Uploading Spreadsheet (Excel, Google Sheets) Data into Looker

  • 12 May 2022
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Author: Mark Stephens


The Problem

Although Looker does not connect directly to an Excel spreadsheet, there are ways to upload data via a derived table.

First, there is a third-party CSV to SQL Tool with which you can easily convert a CSV file into a SQL UNION ALL query, and generate a LookML derived table file to copy and paste into the appropriate project. However, if you have security concerns, there is second, more secure, method.

The secondary method utilizes the CONCATENATE function to create a series of SELECT statements to ultimately create a SQL based derived table. This method works only if you have a limited number of columns and rows, such as monthly forecasting data, and is not very scalable for large spreadsheets. This method is also static and will not automatically update if the underlying spreadsheet data changes.

The following example highlights how to implement the second method described above.

The Solution

For example, we have some simple forecast data by month and region:

Using the CONCATENATE function, we can create SQL SELECT statements to generate a table.

The first line would be a simple SELECT clause, and the subsequent lines would UNION each row as a new SELECT clause.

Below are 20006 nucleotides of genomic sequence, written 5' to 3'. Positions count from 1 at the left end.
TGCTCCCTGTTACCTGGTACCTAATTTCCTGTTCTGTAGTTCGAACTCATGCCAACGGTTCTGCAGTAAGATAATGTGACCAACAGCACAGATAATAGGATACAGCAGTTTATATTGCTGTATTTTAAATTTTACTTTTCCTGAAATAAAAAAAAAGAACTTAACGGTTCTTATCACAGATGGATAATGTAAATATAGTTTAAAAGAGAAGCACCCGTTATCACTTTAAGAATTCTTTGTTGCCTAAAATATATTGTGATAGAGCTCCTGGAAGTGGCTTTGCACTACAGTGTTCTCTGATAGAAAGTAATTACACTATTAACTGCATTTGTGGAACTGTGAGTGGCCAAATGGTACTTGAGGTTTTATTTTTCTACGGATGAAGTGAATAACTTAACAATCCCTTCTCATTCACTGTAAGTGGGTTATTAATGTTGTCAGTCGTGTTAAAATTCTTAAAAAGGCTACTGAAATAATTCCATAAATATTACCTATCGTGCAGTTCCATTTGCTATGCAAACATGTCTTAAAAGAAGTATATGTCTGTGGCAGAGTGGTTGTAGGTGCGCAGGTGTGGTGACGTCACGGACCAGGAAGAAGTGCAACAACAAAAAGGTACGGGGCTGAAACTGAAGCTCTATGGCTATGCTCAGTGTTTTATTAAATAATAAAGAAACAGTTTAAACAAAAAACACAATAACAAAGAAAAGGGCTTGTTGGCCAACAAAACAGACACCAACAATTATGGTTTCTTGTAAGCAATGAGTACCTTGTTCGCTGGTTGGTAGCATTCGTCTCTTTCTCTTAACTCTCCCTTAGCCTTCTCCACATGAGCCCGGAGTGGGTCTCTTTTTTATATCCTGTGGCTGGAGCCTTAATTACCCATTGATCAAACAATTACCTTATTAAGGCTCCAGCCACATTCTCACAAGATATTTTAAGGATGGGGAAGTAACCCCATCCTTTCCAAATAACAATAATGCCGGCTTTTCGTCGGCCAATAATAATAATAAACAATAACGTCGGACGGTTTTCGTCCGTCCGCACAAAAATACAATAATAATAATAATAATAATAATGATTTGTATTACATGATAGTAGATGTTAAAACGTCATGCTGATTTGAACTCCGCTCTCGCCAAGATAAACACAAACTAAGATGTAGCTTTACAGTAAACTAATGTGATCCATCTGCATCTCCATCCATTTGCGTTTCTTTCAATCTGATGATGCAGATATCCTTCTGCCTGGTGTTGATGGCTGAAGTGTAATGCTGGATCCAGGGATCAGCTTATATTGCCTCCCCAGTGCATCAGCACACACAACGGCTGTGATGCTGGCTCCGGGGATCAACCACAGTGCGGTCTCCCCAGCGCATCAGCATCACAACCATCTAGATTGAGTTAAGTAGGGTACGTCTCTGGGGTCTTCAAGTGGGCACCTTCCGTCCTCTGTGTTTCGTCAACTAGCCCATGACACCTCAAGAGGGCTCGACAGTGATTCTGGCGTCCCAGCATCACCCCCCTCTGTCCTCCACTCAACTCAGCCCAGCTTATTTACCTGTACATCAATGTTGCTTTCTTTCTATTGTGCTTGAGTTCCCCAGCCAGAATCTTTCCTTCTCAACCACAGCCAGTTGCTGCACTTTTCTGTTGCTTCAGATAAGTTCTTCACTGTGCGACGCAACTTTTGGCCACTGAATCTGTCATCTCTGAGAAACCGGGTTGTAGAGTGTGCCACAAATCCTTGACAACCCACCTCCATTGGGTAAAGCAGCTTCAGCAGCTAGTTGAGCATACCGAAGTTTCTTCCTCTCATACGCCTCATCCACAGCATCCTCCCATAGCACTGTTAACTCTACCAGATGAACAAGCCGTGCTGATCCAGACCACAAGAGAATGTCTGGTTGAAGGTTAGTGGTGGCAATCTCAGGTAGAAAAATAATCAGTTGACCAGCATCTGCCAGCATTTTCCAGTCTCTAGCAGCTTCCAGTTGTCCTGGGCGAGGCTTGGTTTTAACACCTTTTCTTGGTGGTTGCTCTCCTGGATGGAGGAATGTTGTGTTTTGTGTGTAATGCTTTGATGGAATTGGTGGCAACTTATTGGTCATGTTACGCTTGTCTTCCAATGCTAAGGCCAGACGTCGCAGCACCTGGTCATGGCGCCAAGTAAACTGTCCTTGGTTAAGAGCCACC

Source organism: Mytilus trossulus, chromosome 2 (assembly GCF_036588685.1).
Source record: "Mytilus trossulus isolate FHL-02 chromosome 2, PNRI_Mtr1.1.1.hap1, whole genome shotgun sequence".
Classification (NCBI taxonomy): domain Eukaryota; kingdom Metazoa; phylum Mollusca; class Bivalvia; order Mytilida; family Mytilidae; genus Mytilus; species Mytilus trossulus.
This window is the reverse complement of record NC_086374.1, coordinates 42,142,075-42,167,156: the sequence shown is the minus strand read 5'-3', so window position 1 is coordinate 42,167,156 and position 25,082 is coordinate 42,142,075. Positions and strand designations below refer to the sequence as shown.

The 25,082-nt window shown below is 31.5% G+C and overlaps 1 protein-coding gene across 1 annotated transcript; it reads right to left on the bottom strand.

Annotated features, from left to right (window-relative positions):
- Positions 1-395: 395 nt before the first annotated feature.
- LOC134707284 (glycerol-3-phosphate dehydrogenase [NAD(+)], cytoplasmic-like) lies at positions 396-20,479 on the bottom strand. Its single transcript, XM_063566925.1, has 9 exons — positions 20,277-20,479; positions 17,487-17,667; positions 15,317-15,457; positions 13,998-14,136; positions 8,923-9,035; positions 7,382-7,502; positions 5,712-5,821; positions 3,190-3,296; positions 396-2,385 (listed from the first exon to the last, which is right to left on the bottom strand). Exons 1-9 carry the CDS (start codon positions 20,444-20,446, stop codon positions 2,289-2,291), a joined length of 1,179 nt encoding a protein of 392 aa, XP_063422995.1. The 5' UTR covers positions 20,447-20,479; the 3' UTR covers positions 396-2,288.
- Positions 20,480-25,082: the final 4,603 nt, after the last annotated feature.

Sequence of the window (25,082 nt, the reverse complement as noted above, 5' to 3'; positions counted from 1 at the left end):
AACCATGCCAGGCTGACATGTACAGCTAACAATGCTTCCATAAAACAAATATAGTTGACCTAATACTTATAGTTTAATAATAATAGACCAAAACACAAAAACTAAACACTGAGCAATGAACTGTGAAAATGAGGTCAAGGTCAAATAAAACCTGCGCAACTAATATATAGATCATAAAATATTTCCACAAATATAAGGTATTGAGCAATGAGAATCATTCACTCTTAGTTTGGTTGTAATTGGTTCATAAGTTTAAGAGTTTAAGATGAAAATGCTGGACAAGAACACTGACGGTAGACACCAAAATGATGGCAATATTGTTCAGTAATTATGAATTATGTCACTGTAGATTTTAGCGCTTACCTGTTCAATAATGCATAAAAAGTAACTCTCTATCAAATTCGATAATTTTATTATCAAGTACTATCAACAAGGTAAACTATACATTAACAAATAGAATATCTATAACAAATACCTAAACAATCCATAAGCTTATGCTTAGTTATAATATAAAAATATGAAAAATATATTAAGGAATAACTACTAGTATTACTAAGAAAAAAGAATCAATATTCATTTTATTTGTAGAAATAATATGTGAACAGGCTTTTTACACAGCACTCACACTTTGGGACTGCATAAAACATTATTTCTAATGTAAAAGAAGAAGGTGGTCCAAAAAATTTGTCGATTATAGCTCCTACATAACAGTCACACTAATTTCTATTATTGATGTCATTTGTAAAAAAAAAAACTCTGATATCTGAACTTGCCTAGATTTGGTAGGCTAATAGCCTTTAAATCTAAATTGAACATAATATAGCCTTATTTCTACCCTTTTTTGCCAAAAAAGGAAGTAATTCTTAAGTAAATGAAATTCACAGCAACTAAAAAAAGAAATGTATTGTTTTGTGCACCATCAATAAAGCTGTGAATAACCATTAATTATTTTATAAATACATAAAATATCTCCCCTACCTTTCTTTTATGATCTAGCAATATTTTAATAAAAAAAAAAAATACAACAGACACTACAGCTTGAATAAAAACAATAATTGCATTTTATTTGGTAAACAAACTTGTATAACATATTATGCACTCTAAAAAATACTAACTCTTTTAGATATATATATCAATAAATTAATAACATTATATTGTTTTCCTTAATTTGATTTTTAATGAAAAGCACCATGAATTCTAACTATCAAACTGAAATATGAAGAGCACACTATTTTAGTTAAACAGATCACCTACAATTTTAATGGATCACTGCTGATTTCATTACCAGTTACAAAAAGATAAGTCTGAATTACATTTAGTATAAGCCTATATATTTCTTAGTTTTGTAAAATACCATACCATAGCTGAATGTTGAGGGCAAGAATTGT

Line 1 would look like:

=concatenate("select ","'",A2,"' as month, '",B2,"' as segment, '",C2,"' as forecasted_value")

Then, each subsequent line would look like:

=concatenate("union select ","'",A3,"', '",B3,"', '",C3,"'")

The resulting SQL statement becomes:

We can then paste this SQL into SQL Runner to generate a table:

Subsequently, using Looker's Add to Project option, we can create a view file in our project:

Looker creates dimensions from each column in the table. This new view file can then be joined into an Explore as needed.

Note that there are some caveats around this process:

  • The new derived table is static; any changes to the underlying spreadsheet will not be automatically reflected in the LookML view file. However, if the underlying data changes but the column names stay the same, you can easily cut and paste the updated SQL directly from the spreadsheet into the LookML view file and skip the intermediary steps.
  • This process is great for smaller datasets, but it may not be scaleable for spreadsheets with a large number of columns or rows, or data that will change in structure.
  • All columns will come across into the view file as type: string. Any dates or numbers may need to be converted into their true data types.
  • Do not forget to assign a primary key.

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